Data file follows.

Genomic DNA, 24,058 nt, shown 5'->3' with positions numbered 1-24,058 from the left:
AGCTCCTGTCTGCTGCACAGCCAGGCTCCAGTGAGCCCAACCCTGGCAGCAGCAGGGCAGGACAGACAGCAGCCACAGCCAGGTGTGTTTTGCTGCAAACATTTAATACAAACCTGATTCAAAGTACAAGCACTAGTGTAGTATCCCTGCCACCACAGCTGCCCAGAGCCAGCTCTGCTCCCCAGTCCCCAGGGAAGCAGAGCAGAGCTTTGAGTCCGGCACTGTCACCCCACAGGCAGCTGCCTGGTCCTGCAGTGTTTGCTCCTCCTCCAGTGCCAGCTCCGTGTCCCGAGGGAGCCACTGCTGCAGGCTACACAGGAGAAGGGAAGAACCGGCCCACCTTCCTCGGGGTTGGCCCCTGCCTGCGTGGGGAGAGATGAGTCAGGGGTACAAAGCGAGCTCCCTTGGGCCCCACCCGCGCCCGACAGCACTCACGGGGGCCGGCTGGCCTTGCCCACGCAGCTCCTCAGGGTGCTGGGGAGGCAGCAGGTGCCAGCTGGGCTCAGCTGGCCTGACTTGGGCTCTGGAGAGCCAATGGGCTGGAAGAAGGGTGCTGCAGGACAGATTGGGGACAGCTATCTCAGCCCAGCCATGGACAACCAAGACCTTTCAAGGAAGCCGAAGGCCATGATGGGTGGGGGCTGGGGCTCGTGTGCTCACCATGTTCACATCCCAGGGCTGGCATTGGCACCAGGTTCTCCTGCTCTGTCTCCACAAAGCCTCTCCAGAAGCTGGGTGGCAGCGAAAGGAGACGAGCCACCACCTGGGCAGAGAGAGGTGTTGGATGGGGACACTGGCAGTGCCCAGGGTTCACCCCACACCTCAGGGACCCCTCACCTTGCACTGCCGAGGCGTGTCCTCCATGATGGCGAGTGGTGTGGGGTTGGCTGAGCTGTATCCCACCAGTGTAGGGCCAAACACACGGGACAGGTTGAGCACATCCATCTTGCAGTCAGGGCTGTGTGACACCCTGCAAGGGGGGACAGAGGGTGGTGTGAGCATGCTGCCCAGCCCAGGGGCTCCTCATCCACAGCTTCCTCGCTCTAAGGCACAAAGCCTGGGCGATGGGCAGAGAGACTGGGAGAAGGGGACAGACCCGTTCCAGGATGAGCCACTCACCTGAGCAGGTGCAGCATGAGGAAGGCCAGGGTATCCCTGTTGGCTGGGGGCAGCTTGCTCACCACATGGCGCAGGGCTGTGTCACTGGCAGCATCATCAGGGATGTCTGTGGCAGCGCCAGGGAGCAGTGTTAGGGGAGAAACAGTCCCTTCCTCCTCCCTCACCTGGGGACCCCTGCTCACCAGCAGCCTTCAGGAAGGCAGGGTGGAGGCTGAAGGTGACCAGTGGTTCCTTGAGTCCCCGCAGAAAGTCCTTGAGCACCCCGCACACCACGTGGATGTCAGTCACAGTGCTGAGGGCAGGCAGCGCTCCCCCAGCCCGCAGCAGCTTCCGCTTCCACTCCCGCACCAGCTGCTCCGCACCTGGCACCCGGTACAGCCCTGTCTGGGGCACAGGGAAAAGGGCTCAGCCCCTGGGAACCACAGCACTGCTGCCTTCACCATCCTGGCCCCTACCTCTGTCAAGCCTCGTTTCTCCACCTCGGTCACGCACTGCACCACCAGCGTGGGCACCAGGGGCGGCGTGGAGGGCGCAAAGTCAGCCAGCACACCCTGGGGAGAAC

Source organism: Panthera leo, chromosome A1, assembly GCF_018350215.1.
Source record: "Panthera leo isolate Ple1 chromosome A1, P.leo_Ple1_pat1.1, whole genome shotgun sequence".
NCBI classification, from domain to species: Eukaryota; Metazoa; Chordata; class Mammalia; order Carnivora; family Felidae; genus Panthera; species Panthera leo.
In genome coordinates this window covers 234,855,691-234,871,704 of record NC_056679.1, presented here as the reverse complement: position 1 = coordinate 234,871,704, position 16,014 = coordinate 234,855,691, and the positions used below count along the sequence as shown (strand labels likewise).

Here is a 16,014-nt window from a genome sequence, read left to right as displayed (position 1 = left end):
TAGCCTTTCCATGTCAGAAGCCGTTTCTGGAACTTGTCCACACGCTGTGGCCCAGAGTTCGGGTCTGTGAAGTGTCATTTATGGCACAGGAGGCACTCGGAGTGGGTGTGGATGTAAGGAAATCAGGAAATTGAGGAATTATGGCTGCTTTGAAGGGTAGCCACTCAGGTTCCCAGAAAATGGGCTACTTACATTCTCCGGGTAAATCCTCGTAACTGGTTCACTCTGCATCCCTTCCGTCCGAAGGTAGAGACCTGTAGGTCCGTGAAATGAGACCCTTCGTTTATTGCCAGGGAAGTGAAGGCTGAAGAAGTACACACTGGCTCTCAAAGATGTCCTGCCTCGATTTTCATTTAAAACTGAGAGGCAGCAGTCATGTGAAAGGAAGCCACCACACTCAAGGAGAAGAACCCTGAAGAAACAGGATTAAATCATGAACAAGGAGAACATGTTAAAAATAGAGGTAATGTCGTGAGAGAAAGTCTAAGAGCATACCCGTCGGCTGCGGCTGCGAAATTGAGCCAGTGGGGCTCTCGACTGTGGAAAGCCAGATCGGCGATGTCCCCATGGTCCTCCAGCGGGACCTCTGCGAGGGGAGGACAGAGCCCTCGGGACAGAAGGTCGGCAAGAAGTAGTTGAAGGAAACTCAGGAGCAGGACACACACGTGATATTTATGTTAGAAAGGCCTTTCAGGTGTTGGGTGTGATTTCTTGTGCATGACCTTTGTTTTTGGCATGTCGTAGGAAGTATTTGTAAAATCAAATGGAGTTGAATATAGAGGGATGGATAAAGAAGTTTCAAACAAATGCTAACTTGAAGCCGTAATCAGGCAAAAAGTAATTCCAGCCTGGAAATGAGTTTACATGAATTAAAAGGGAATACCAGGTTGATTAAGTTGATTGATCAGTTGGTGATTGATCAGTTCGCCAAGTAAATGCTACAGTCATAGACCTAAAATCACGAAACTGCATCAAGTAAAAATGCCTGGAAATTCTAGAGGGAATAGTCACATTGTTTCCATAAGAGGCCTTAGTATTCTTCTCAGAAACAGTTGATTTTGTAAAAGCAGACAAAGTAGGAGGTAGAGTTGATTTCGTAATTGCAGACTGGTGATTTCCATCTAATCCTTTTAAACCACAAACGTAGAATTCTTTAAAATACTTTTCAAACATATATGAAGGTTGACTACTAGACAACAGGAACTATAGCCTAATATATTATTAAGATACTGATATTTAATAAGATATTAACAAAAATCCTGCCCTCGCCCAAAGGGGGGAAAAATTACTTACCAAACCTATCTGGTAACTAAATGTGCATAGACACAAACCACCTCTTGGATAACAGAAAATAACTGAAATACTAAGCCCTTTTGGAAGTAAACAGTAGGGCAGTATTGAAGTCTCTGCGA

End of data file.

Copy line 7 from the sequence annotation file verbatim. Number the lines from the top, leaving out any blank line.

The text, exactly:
Here is a 16,014-nt window from a genome sequence, read left to right as displayed (position 1 = left end):